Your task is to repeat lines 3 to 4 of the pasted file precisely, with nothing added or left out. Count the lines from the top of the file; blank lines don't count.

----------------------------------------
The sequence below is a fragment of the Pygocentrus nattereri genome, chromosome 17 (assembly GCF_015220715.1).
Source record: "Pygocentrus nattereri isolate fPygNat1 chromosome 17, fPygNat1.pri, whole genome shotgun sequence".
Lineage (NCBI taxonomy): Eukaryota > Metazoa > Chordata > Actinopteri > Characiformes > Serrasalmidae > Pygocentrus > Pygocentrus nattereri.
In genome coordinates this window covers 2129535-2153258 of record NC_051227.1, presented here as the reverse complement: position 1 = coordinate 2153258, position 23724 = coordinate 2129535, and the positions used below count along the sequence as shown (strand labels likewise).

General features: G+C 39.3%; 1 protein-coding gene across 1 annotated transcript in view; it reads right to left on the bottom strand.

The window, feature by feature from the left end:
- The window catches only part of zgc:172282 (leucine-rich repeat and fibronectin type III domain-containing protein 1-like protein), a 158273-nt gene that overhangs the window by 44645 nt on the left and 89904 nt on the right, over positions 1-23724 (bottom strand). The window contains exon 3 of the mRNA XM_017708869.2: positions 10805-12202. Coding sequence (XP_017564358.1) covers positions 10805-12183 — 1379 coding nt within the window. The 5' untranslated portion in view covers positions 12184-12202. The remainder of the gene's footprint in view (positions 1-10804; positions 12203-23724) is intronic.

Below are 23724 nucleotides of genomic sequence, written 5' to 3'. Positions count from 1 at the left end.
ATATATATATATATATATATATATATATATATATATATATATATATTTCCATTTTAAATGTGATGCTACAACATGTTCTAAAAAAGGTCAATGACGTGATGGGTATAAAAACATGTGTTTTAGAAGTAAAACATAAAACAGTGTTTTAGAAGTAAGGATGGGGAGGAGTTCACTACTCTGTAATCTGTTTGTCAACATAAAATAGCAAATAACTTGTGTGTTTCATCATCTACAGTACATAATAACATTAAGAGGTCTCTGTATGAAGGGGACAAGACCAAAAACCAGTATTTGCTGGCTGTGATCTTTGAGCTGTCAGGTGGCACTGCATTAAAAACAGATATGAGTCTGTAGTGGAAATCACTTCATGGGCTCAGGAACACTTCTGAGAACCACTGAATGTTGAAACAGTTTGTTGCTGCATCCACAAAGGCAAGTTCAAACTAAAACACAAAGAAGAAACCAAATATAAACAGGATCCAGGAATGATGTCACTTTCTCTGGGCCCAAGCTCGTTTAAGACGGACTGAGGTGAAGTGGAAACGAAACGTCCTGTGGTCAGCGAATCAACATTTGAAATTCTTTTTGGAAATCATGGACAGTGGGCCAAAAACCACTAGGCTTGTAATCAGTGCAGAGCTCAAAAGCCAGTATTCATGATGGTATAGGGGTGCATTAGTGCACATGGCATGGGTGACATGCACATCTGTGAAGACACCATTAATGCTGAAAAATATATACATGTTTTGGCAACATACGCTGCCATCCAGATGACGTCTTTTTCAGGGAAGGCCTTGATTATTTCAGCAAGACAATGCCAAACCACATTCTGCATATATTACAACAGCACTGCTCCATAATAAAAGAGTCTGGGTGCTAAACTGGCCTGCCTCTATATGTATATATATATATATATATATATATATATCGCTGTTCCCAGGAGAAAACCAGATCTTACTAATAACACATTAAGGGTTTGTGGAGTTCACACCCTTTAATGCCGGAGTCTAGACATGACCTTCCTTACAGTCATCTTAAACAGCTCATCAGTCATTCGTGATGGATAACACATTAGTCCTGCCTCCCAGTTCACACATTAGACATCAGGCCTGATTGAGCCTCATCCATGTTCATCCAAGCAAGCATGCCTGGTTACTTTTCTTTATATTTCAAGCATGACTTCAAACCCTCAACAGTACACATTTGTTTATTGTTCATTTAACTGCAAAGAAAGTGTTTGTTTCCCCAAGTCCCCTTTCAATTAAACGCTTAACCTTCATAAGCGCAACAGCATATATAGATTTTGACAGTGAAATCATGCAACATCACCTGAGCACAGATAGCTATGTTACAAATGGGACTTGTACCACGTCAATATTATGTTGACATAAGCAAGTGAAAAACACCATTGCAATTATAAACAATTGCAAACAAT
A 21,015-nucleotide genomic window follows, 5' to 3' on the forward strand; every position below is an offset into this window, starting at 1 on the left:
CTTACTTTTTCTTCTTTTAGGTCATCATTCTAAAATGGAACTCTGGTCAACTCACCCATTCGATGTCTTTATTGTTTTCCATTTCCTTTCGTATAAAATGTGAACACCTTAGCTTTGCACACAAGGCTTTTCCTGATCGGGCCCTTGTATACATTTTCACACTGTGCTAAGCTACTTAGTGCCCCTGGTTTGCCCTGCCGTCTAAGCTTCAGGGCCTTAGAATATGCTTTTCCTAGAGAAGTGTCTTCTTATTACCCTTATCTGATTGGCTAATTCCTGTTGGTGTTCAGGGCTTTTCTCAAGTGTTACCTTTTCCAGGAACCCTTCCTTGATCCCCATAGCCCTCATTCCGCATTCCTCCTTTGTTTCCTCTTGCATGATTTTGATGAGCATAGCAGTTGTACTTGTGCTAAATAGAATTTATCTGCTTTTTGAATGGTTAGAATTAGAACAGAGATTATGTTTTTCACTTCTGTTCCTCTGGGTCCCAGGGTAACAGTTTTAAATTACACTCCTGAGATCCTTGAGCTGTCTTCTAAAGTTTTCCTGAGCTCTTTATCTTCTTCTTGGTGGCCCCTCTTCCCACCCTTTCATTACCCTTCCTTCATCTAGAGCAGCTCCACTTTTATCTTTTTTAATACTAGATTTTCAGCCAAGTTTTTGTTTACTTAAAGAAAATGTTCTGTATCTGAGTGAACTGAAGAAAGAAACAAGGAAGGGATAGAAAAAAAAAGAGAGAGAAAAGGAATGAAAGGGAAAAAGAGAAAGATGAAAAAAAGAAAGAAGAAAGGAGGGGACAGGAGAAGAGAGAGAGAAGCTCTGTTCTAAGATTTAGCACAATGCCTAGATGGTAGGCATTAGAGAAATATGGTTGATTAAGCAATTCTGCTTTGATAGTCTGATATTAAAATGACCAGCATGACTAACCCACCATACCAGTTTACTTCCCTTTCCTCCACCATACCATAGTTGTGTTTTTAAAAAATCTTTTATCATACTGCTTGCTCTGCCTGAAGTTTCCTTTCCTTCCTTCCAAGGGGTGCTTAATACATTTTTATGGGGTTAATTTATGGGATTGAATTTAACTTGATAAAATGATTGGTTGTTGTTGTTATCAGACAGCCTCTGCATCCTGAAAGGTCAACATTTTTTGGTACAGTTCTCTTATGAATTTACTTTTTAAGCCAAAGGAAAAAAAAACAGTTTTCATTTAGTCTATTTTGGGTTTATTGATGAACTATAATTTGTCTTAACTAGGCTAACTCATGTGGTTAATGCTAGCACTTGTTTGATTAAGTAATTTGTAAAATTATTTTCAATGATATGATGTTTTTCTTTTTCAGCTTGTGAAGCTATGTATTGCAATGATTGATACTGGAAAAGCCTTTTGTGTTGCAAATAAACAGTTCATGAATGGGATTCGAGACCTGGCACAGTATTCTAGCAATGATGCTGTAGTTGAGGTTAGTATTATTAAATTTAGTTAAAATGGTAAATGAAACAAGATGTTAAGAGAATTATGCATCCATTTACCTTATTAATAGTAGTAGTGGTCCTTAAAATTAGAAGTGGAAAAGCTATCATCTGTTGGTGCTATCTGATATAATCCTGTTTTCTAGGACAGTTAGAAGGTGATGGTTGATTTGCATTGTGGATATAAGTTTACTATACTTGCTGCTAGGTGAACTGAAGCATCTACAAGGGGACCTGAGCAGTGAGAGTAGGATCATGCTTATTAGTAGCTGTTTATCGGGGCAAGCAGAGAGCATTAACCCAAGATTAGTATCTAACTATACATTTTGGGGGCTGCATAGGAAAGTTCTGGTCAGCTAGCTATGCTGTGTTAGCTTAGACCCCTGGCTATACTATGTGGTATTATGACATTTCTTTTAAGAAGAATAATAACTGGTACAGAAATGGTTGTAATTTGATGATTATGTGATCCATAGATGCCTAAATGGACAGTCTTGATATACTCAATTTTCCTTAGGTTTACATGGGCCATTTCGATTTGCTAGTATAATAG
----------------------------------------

Lineage (NCBI taxonomy): Eukaryota > Metazoa > Chordata > Actinopteri > Characiformes > Serrasalmidae > Pygocentrus > Pygocentrus nattereri.
In genome coordinates this window covers 2129535-2153258 of record NC_051227.1, presented here as the reverse complement: position 1 = coordinate 2153258, position 23724 = coordinate 2129535, and the positions used below count along the sequence as shown (strand labels likewise).